In the last few years, major copyright holders in the United States, specifically the recording (RIAA) and the movie (MPAA) industries, have been wringing their hands trying to prevent piracy and copyright infringement. Peer-to-peer file sharing sites are accused as the causes of all the troubles in this game.
After successfully shutting down Napster many years ago, the industries thought they won, but other sites, like LimeWire and BitTorrent cropped up in its place. Even punitive measures, like fining a student $675,000 in damages for illegally downloading 30 songs, didn’t seem to stop the problem.
The latest approach is to enlist the support of the top internet service providers (ISP) in the US. AT&T, Verizon, Comcast, Cablevision, and Time Warner Cable all signed a voluntary agreement with the movie and music industries to crack down on online copyright infringers.
In 2009 France enacted the HADOPI law, also referred to as three strikes, to crack down on their copyright violators. The law is billed as cracking down on Internet piracy and the French government says its goal is to change people’s habits, not prosecute them. The French law says that a consumer will have her or his internet access removed and be blacklisted if they violate copyrights. The three strikes refer to the 3 steps the ISP takes to get the consumer to stop violating copyright laws. The first is an email, the second a certified letter and the third is suspended access – three strikes and you’re out..
With this recent agreement, copyright holders in the US want to implement a similar approach. Some are referring to the US process as “six strikes”, since there are six steps. As with the French approach, the emphasis in this agreement is supposed to be on education. The steps are a series of Copyright Alerts warning users that someone has detected illegal activity and that they could be penalized if they don’t stop. The consequences could be a temporary reduction of internet speed, redirection to a landing page until the subscriber contacts the ISP to discuss the matter, or other measures that the ISP may deem necessary to help resolve the matter. This last item is a little concerning, because it could mean anything.
This new procedure is expected to go into effect next year. The agreement also sets up the Center for Copyright Information (CCI) to monitor the alert system and deal with infringement issues. According to the Memorandum of Understanding the CCI will have a six member executive committee with three members from content owners and three from the ISPs. The CCI’s goal is to educate people on the cost of piracy and hope to prevent it.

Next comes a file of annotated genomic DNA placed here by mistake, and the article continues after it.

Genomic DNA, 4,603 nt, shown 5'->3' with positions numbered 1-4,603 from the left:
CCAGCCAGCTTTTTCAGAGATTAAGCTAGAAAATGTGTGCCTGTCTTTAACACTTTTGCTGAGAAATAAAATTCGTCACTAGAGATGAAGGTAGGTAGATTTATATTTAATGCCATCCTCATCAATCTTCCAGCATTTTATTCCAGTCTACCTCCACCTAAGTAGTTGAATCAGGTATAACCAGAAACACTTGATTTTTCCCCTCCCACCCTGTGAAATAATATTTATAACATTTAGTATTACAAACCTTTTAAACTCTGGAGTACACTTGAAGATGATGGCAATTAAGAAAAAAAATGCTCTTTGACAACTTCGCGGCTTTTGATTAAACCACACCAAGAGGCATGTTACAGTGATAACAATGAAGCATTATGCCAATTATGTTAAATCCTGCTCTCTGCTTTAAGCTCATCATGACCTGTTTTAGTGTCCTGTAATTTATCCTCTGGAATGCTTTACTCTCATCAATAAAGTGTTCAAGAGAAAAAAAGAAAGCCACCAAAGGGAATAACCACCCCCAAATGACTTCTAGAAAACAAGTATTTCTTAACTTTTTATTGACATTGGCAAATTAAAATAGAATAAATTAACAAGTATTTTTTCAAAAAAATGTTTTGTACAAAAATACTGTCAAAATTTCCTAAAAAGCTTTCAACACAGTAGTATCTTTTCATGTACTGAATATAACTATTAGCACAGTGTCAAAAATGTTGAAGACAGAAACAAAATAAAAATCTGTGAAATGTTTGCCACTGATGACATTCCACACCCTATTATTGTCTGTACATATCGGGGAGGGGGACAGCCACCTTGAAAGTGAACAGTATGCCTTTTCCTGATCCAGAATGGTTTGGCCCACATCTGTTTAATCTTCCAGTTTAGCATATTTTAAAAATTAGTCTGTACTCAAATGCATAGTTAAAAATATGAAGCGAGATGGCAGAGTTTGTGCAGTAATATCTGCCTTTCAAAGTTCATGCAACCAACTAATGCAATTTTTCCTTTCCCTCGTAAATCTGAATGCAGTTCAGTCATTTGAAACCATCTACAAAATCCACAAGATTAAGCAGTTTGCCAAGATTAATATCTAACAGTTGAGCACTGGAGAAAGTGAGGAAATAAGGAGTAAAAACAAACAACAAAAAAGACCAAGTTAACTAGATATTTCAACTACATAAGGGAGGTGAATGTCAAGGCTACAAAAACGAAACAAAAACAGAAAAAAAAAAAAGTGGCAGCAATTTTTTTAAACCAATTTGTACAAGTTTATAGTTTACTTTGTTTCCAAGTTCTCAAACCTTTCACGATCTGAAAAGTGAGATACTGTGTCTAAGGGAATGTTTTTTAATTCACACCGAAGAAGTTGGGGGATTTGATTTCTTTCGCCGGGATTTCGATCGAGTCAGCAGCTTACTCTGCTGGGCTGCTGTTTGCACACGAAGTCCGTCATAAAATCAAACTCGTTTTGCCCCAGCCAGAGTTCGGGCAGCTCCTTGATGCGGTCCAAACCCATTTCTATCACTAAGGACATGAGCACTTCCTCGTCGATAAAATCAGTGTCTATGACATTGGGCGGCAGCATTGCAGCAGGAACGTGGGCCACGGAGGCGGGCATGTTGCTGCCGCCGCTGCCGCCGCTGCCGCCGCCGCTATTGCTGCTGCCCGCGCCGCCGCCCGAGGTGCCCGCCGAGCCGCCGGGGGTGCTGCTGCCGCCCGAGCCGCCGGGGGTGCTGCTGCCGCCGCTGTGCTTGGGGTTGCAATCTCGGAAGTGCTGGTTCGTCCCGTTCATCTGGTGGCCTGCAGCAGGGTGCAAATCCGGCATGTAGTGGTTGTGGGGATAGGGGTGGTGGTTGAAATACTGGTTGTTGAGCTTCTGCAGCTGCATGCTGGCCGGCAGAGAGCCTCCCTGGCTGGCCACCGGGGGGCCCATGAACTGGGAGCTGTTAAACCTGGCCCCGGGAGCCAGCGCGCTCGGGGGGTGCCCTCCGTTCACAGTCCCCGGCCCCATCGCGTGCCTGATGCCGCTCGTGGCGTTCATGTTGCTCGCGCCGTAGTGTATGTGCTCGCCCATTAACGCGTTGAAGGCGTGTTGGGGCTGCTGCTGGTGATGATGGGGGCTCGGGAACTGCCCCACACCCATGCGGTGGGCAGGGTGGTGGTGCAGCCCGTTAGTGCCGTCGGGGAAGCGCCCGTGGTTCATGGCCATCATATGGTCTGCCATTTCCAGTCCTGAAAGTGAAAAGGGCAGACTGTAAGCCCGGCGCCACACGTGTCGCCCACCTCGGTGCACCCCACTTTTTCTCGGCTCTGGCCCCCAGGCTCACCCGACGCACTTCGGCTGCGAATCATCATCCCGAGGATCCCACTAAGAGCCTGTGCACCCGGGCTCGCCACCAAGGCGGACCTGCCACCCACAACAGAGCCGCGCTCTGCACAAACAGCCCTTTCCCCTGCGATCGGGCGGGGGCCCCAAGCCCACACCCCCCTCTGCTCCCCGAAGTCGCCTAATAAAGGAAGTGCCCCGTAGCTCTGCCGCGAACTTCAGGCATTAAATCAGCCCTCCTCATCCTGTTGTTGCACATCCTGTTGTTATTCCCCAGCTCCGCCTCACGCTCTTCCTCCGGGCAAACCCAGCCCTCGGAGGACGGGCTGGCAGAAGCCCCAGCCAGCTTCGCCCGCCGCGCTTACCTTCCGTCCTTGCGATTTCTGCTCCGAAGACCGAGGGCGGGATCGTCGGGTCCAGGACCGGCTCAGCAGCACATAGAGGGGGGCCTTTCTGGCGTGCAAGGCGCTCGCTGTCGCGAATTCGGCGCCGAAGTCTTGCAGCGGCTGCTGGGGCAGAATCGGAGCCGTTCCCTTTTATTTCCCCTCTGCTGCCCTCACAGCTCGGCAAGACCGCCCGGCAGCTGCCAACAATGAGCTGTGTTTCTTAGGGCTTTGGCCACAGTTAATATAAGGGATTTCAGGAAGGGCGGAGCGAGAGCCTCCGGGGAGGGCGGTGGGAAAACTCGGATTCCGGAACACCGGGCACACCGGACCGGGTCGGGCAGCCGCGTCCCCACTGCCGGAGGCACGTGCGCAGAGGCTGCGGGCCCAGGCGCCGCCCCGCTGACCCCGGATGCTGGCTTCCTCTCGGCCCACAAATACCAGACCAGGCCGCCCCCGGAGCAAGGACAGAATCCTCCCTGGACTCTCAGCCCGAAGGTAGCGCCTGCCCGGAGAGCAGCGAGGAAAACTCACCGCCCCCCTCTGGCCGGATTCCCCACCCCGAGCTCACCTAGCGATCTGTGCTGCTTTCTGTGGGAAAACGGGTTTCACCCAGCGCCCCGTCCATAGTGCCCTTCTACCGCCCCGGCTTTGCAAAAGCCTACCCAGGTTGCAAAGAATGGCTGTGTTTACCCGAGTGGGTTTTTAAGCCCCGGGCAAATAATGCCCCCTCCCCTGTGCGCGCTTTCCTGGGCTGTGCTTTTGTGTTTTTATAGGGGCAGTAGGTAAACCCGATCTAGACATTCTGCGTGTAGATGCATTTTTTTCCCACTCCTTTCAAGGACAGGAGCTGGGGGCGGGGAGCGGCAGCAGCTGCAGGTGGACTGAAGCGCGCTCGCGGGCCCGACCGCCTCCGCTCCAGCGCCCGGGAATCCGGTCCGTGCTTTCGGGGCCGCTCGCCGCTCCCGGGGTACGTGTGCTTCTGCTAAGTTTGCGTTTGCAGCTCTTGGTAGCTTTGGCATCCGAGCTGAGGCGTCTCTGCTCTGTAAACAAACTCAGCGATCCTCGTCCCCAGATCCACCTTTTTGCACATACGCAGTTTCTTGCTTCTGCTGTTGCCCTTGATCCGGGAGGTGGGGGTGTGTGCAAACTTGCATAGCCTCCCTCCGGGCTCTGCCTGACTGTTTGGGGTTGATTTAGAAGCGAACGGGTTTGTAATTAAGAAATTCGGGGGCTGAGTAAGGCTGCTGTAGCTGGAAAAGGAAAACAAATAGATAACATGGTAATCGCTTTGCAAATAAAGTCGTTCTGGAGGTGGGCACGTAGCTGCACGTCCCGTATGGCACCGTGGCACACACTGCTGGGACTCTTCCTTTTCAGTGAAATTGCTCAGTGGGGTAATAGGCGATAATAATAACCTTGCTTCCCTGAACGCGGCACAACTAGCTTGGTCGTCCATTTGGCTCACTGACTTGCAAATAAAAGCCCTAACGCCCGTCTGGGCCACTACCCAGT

I think the idea of education is a good one, since punitive measures haven’t work. In fact it makes people mad and things typically get worse. A better solution is to change the dynamic, much like Apple did with iTunes. Give people a reasonable alternative at a good price. With iTunes, Amazon, and many other download services, I can purchase this content for very little money with a few clicks. Why wouldn’t I do it?
There are two problems with this new approach. The first is that the content creators expect the ISPs to police the wires and decide which bits can travel the highway. That’s like asking a state to decide which cars can go down a highway. The carrier shouldn’t be in the business of deciding what’s on the road.
The other problem is there is no due process of law to determine guilt and punishment. An Internet subscriber may request independent review by the CCI to invalidate the alert and avoid any punishment, but it’s not a judicial body. And how does the ISP even know what bits are illegal? They have to rely on the word of the copyright holder. The information may not be accurate and puts the burden of proof on the consumer. Getting an ISP to determine what is legal or illegal is not the right approach.
This step appears to be a capitulation from the ISPs to get the media companies off their backs. The RIAA and MPAA tried the severe punishment route by suing people to death. That didn’t work and caused a lot of bad feelings, so now they are trying the education route, which makes things sound like a public service. It’s also a last ditch effort to keep the old ways of doing things. Think about how the horse and buggy industry fought against automobiles.
Many companies, like NetFlix and Apple, are rapidly shifting to modern distribution models and giving customers what they want – a way to stream music and videos at a fair price. The quicker they move to these new models, the better off the content creators and consumers will be. Since NetFlix has relationships with movie and television companies, you would think this would be the route to pursue. Most of us want to be honest and respect the rights of people who create content that we enjoy.
So how does this new process work? You can find the details of the Copyright Alerts at the CCI page on Alerts. But here is a quick summary:
- Your ISP will send you an email or other alert if there is an assumption that your account may have been used for content theft.
- The first alert will guide you to educational resources discouraging piracy and telling you how to protect your account from being misused.
- If you persist in piracy, you will get a second alert.
- If you persist, you will get further alerts with sterner messages that require you to acknowledge the alert.
- Eventually you may have your Internet access cut off. This is the sixth alert, although the ISP may choose to do nothing, because they don’t want to lose a paying customer.
Eliminating piracy is a good goal, but I think the content creators would be better off if they worked on new ways to distribute their content. The world is changing quickly and people want to view what they want, when they want, on any device. Eliminating the need for stealing content is the best way to go.
Photo credit MikeBlogs